Homeless Veterans appeal: MP says Coalition ‘not doing enough’

Homeless Veterans appeal

MP says Coalition ‘not doing enough’ to help
Larry David, Steve Coogan and other comedians share stories of depression in new documentary

Comedians share stories of depression

The director of the new documentary, Kevin Pollak, tells Jessica Barrett how he got them to talk
Has The Archers lost the plot with it's spicy storylines?

Has The Archers lost the plot?

A growing number of listeners are voicing their discontent over the rural soap's spicy storylines; so loudly that even the BBC's director-general seems worried, says Simon Kelner
English Heritage adds 14 post-war office buildings to its protected lists

14 office buildings added to protected lists

Christopher Beanland explores the underrated appeal of these palaces of pen-pushing
Human skull discovery in Israel proves humans lived side-by-side with Neanderthals

Human skull discovery in Israel proves humans lived side-by-side with Neanderthals

Scientists unearthed the cranial fragments from Manot Cave in West Galilee
World War Z author Max Brooks honours WW1's Harlem Hellfighters in new graphic novel

Max Brooks honours Harlem Hellfighters

The author talks about race, legacy and his Will Smith film option to Tim Walker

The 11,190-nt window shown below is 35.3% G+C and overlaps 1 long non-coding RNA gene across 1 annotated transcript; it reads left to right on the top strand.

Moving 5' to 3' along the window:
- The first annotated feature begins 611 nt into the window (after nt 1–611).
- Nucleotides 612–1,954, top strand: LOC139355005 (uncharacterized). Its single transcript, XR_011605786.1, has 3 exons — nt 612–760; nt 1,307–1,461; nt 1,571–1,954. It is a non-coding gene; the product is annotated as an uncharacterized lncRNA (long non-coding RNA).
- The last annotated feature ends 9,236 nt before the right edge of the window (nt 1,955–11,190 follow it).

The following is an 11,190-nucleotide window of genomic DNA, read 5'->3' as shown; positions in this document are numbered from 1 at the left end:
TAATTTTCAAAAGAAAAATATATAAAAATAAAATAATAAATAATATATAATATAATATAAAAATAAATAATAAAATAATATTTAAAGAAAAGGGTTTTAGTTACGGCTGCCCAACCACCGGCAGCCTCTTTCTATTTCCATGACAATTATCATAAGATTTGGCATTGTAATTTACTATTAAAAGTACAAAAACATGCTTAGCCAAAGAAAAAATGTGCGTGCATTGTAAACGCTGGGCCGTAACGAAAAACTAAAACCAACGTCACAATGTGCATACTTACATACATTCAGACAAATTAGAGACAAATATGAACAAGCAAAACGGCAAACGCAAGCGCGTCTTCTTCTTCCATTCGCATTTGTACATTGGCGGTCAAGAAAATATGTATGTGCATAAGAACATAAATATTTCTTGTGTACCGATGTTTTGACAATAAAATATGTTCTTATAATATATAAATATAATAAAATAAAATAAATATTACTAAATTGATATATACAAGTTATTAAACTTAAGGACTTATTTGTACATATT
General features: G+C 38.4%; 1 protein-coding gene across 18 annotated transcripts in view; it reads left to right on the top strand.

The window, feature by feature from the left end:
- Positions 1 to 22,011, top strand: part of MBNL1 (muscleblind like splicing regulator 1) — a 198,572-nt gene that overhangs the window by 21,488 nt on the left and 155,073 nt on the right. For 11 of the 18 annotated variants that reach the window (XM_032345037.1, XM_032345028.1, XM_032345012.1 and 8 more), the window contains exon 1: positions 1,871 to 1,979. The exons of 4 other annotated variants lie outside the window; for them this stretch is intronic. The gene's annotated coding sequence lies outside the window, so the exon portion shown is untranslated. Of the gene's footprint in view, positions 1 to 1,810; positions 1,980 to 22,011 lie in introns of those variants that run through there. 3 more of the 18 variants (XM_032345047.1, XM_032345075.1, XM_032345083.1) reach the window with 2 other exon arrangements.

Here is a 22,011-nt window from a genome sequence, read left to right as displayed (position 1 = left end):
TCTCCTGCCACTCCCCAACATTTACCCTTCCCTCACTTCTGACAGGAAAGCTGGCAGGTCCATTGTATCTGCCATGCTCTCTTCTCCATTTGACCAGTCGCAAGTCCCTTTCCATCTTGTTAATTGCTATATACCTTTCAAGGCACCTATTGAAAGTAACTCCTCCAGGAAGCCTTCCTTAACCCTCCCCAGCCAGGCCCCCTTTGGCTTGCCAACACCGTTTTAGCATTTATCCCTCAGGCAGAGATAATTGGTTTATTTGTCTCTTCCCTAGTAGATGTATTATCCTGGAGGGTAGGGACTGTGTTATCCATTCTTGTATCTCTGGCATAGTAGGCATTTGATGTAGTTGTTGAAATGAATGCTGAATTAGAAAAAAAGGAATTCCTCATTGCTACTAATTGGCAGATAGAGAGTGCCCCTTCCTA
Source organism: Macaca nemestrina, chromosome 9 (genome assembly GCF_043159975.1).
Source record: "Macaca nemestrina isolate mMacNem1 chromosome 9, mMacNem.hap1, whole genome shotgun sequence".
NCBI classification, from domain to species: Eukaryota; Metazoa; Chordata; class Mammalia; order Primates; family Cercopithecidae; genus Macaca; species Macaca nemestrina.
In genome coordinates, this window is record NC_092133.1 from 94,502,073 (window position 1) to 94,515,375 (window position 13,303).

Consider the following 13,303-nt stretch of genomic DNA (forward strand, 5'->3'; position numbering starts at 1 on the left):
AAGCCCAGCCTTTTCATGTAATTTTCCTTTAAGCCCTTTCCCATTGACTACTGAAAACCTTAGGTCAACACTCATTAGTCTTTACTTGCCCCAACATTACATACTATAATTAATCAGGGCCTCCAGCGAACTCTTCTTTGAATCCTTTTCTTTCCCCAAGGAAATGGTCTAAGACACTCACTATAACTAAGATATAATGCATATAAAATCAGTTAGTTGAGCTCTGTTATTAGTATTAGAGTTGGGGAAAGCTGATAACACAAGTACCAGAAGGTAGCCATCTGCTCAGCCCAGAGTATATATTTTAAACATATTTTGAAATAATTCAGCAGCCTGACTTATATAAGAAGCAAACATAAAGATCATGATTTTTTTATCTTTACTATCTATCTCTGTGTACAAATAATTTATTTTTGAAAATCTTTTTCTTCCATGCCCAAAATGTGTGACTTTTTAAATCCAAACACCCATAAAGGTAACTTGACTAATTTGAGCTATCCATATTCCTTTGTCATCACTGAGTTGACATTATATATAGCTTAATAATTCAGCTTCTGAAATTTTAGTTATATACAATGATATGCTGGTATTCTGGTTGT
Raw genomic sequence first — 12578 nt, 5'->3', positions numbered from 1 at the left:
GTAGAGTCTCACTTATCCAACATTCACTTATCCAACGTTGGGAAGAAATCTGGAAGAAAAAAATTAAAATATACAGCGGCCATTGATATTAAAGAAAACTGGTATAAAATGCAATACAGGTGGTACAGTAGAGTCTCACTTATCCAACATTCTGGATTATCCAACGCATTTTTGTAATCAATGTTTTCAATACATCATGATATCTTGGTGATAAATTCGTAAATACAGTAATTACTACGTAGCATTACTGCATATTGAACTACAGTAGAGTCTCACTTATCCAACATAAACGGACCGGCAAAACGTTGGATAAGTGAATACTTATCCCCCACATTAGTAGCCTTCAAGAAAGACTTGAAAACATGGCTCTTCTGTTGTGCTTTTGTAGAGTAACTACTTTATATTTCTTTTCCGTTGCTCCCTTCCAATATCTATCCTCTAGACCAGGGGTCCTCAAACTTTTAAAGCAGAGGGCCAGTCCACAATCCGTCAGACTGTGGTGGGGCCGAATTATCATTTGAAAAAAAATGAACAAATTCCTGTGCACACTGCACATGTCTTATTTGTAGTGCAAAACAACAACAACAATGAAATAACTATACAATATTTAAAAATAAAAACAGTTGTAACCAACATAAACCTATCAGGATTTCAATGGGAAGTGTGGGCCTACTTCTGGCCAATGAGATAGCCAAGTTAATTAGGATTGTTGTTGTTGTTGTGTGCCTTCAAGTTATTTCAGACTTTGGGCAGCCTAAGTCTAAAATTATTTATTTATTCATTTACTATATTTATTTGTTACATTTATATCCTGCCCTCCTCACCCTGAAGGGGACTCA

Why the league system no longer measures up

League system no longer measures up

Jon Coles, former head of standards at the Department of Education, used to be in charge of school performance rankings. He explains how he would reform the system
Valentine's Day cards: 5 best online card shops

Don't leave it to the petrol station: The best online card shops for Valentine's Day

Can't find a card you like on the high street? Try one of these sites for individual, personalised options, whatever your taste
Diego Costa: Devil in blue who upsets defences is a reminder of what Liverpool have lost

Devil in blue Costa is a reminder of what Liverpool have lost

The Reds are desperately missing Luis Suarez, says Ian Herbert
Ashley Giles: 'I'll watch England – but not as a fan'

Ashley Giles: 'I'll watch England – but not as a fan'

Former one-day coach says he will ‘observe’ their World Cup games – but ‘won’t be jumping up and down’
Greece elections: In times like these, the EU has far more dangerous adversaries than Syriza

Greece elections

In times like these, the EU has far more dangerous adversaries than Syriza, says Patrick Cockburn
Holocaust Memorial Day: Nazi victims remembered as spectre of prejudice reappears

Holocaust Memorial Day

Nazi victims remembered as spectre of prejudice reappears over Europe
Fortitude and the Arctic attraction: Our fascination with the last great wilderness

Magnetic north

The Arctic has always exerted a pull, from Greek myth to new thriller Fortitude. Gerard Gilbert considers what's behind our fascination with the last great wilderness